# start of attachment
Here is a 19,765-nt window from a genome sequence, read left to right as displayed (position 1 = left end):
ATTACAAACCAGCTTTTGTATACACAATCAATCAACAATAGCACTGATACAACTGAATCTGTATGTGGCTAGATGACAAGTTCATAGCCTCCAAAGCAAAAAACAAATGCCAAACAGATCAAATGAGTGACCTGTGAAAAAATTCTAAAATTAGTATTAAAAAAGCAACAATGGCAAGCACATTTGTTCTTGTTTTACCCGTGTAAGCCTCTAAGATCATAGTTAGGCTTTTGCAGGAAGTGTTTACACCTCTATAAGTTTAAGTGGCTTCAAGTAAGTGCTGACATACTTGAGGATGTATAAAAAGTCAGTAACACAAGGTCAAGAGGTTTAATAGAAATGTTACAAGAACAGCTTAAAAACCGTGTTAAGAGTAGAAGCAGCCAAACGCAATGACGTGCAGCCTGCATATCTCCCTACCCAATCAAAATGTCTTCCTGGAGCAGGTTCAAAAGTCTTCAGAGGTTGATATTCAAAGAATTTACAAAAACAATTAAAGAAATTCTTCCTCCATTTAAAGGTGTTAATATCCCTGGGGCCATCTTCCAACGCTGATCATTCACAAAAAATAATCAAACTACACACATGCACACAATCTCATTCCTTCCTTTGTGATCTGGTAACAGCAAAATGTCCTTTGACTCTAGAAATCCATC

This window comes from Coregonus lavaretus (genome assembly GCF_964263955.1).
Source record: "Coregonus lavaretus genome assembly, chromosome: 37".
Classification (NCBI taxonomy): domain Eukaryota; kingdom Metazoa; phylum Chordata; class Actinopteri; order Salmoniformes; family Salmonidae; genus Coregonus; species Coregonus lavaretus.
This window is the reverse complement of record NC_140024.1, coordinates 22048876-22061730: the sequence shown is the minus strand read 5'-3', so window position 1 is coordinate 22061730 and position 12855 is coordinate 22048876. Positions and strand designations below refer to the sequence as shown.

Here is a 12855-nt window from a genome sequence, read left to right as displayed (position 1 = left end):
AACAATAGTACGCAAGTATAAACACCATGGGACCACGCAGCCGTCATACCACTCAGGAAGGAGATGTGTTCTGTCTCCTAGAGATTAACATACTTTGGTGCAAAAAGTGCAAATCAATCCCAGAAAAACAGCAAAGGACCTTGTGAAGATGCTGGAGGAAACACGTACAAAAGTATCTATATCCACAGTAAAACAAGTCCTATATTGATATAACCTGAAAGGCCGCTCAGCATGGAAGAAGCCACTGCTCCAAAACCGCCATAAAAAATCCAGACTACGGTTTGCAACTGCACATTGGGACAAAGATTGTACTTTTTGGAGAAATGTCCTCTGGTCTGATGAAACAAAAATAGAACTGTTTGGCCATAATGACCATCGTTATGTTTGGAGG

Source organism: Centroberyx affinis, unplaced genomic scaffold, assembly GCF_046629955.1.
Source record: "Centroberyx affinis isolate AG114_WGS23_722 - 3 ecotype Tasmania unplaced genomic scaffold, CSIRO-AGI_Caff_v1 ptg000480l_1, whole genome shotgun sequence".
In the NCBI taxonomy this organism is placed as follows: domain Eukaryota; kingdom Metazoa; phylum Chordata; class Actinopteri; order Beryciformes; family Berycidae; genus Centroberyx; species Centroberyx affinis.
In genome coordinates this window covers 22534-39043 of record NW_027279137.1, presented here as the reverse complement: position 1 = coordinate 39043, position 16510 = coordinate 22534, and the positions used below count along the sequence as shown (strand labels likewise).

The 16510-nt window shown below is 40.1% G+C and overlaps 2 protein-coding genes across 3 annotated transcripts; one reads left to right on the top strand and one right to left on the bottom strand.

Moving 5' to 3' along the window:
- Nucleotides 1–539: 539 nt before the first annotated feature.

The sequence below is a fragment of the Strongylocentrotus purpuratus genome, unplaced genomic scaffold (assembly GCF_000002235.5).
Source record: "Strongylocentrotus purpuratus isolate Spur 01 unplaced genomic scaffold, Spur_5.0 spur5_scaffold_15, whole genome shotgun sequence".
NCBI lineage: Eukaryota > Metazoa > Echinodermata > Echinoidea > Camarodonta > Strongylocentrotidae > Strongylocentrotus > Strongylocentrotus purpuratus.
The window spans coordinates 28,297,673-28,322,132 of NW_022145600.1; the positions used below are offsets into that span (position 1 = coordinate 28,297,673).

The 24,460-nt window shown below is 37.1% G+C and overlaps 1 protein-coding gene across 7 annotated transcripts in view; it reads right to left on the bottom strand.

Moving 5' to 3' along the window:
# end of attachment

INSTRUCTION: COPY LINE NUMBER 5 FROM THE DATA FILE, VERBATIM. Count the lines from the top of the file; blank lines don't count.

Classification (NCBI taxonomy): domain Eukaryota; kingdom Metazoa; phylum Chordata; class Actinopteri; order Salmoniformes; family Salmonidae; genus Coregonus; species Coregonus lavaretus.